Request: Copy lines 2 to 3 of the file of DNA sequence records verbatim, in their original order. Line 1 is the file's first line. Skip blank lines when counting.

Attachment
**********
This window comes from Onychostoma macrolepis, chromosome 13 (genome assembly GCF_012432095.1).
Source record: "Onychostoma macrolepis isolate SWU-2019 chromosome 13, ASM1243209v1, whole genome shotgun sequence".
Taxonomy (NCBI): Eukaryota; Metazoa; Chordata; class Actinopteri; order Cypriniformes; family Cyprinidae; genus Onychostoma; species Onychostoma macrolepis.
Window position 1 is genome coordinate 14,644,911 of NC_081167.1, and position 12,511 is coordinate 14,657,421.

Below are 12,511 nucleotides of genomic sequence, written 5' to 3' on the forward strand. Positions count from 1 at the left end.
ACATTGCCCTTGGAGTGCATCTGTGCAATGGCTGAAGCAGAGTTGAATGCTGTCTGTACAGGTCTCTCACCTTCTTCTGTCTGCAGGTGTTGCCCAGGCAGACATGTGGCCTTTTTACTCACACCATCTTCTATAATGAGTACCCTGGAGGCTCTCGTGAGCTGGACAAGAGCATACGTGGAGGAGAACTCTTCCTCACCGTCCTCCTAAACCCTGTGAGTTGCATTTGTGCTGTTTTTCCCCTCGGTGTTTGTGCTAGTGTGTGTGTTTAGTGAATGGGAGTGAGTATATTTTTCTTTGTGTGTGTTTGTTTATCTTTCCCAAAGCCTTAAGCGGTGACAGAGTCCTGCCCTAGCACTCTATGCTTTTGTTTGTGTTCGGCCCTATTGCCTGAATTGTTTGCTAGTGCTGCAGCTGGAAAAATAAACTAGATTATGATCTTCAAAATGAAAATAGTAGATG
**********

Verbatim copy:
Source record: "Onychostoma macrolepis isolate SWU-2019 chromosome 13, ASM1243209v1, whole genome shotgun sequence".
Taxonomy (NCBI): Eukaryota; Metazoa; Chordata; class Actinopteri; order Cypriniformes; family Cyprinidae; genus Onychostoma; species Onychostoma macrolepis.